Friday, December 16, 2011

Auntie Zadie doesn't actually live here.

Book: Changing My Mind: Occasional Essays

Author: Zadie Smith

Published: 2009 (Penguin)

Pages: 297

I had been saving this collection since I bought it for something ridiculous like 90% off cover price in the last gasping summer days of my hometown Borders. Why? Because It's Zadie motherfuckin' Smith, author of three of my favorite novels, the first and the best of which she got published when she was twenty-four. White Teeth at twenty-four!

And so I was saving this because if I read it right when I bought it, it'd be over with too soon. I'd have no ZS to break the monotony of dead white lit fic I have a habit of putting way too much hope in.

And so, when her essays reveal a tremendous knowledge of literary theory and intellectual cultural analysis and only the briefest, unadorned glimpses of personal life, I was reminded of Stuff I've Read on the Internet (fuck save us all) that said she's kind of a cold person. 

I really don't want her to be like that. I want her to be a sister of literature, like she talks about in her essay on Their Eyes Were Watching God. I want to feel like she'd find a funny, easy way to break her favorite subjects down for us while letting her methods reveal how her own brain works.

Maybe these essays do, and her mind just works a lot more like a straightforward scholar than I want it to. Her collection of movie reviews for The Guardian are the strongest arguments for the possibility of her being the person I want her to be; but they're her briefest and least seriously structured. And I could track various tropes in her novels in subject matters, at the very least: Golden-era Hollywood, old fathers who started second lives, mixed race and age-gap marriages, straddling cultural lines and not being quite accepted on either side.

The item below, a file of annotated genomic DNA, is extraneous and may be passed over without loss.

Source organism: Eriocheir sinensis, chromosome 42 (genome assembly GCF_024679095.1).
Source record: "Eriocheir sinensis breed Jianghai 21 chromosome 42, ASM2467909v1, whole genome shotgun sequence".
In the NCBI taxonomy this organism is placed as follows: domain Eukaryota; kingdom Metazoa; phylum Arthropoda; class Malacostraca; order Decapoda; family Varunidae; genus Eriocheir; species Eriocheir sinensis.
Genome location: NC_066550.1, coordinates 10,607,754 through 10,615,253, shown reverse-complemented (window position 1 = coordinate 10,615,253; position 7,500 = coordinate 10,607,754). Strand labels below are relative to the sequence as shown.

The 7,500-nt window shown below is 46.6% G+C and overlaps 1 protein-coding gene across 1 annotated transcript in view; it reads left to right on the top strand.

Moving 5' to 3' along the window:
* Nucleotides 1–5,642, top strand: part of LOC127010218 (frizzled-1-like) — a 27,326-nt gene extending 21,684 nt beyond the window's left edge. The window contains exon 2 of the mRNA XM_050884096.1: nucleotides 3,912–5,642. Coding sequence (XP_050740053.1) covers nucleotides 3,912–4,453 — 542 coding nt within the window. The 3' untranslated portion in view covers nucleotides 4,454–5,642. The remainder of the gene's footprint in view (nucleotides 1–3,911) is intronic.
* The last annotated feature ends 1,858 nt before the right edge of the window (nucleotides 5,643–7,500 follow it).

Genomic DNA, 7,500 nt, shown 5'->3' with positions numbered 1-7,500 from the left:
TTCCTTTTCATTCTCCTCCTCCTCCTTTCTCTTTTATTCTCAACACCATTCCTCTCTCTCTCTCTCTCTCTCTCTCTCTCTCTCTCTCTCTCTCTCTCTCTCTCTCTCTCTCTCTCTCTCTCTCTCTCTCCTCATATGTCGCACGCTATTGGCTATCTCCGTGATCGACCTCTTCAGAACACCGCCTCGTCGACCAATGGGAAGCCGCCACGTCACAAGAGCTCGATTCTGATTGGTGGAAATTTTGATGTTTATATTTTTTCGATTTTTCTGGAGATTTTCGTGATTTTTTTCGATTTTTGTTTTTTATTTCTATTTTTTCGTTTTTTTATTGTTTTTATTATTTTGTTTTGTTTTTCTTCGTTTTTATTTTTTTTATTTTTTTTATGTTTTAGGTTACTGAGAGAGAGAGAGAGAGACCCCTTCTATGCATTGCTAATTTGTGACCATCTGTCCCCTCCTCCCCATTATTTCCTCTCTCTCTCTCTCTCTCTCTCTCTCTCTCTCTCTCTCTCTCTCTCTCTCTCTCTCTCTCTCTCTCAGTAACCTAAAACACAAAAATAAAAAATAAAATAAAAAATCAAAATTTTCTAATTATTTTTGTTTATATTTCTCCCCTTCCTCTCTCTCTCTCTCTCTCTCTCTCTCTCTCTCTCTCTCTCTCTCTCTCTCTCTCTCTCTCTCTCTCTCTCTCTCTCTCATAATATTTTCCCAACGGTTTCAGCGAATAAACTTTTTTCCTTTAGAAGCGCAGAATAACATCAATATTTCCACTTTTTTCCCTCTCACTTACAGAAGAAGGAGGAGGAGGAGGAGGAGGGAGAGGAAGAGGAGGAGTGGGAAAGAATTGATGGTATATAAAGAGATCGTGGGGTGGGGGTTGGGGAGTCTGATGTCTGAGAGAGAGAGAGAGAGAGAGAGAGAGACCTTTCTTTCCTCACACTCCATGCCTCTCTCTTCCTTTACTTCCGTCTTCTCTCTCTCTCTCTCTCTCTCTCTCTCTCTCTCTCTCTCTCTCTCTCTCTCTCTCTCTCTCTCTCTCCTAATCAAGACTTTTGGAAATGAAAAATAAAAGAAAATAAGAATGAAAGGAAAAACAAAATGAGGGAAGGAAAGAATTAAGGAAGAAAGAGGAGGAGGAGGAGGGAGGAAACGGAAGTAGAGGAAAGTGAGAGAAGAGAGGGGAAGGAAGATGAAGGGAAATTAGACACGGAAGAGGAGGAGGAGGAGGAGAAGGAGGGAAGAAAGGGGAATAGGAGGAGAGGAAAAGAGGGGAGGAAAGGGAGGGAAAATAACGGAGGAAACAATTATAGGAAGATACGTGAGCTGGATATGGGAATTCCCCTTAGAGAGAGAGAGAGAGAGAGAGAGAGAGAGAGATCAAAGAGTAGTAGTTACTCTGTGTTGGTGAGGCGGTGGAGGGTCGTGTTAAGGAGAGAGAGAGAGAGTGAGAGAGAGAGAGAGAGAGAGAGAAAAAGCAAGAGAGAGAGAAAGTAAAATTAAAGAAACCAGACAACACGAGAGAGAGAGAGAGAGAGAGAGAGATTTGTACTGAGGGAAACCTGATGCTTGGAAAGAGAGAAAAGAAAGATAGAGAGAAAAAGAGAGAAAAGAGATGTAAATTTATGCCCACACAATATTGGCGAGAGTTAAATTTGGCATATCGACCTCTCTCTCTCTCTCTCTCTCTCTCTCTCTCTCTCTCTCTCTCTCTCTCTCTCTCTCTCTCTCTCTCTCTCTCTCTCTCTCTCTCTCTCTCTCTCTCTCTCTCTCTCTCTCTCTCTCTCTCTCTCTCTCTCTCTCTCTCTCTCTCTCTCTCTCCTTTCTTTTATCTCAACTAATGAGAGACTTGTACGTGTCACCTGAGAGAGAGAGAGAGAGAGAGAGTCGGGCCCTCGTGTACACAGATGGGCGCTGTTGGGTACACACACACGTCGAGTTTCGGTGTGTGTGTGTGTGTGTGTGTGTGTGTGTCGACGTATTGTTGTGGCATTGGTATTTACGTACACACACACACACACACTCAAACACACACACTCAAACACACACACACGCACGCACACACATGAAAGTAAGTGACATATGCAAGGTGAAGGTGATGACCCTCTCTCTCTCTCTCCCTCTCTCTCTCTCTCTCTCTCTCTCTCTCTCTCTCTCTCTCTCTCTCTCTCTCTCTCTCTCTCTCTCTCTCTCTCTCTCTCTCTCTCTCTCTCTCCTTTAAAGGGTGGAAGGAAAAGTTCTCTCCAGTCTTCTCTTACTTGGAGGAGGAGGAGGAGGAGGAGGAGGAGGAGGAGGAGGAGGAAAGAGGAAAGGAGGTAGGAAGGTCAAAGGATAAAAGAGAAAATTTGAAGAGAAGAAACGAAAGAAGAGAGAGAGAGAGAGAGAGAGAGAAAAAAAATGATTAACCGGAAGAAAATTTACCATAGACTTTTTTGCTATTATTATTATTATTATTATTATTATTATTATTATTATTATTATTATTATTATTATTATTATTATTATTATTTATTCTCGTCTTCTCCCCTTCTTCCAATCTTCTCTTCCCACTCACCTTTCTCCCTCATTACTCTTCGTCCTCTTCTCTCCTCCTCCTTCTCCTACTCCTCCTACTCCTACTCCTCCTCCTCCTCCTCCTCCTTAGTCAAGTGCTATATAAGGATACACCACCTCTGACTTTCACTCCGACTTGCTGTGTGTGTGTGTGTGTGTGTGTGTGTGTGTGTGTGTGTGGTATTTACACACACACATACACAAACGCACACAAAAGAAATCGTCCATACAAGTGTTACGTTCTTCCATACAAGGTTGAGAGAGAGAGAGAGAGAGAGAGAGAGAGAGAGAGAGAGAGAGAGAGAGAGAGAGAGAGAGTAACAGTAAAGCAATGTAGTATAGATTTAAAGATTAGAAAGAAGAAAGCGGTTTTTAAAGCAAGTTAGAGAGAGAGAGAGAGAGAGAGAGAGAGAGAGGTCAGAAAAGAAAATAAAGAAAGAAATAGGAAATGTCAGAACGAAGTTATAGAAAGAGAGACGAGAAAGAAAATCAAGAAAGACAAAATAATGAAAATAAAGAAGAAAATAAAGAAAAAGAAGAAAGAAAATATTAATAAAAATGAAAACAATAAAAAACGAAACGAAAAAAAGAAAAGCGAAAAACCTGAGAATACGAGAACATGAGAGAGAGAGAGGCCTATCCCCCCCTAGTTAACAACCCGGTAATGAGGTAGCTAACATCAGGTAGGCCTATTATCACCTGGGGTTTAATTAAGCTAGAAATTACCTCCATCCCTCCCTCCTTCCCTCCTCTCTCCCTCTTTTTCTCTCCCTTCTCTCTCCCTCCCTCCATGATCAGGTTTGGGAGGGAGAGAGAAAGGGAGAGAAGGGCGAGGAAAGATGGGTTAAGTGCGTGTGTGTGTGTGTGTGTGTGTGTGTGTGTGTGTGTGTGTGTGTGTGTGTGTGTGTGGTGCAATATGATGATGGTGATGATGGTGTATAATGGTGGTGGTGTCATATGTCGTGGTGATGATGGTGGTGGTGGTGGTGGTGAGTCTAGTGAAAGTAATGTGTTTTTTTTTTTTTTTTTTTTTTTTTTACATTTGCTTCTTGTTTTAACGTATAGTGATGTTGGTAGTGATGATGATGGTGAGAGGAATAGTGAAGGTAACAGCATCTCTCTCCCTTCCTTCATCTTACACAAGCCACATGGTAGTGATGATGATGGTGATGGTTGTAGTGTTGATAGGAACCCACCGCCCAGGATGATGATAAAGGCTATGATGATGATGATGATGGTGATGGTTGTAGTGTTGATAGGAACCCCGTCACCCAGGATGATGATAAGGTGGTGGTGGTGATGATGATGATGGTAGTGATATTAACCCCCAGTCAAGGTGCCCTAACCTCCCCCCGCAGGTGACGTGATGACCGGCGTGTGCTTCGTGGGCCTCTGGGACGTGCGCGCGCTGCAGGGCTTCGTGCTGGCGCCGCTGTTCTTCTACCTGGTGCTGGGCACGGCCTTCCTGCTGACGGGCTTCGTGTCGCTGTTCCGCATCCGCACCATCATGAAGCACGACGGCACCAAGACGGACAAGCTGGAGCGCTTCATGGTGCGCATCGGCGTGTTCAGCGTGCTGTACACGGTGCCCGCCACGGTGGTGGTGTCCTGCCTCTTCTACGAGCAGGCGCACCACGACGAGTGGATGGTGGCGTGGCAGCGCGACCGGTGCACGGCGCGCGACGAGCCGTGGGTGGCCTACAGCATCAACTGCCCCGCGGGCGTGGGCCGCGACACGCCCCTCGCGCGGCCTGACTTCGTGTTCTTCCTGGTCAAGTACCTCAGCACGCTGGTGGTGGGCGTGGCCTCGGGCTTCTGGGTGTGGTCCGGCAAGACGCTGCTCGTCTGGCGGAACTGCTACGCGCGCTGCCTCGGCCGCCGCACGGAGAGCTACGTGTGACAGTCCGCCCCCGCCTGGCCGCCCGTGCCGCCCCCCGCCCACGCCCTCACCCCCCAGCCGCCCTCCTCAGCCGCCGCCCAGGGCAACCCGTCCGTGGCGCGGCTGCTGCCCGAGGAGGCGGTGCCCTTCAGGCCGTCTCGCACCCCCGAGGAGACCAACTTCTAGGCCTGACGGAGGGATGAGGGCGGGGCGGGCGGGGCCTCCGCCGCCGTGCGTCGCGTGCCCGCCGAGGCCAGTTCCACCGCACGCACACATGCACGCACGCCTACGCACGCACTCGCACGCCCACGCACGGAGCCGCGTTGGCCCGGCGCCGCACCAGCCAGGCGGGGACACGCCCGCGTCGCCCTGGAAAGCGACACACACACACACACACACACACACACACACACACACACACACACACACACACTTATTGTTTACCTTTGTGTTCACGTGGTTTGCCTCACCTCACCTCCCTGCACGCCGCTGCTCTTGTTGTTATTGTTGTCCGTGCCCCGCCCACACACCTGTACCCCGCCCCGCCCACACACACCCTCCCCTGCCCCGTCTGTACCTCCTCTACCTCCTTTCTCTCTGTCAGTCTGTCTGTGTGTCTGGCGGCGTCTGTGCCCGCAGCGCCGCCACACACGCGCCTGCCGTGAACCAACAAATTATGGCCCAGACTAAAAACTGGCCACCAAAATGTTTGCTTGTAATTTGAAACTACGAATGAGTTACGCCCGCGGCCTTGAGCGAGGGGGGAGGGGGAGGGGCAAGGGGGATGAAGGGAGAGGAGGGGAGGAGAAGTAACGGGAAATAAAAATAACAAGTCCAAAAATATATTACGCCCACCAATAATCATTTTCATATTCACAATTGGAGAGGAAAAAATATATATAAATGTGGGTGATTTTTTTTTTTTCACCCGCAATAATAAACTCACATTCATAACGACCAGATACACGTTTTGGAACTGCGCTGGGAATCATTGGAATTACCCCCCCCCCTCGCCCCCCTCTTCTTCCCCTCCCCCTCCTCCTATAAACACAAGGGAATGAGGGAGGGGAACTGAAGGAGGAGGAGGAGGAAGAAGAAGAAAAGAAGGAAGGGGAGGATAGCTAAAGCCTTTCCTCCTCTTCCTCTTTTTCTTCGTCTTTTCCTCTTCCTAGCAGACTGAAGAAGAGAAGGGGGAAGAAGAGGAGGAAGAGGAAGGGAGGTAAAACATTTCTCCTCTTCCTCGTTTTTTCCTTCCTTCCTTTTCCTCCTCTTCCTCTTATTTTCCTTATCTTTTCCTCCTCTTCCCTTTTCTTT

These are solid, excellently-written essays. But I was expecting a series of those chats you have with your best friend at two in the morning outside wandering back to their car when the air is clear enough to shoot your ideas back and forth on invisible telepathic lines. What I got was a series of discussions from a really good teacher. I learned more this way, but I missed the emotional high that comes from the matching of minds.

Translated: I am shamed into thinking I should've been an English major.

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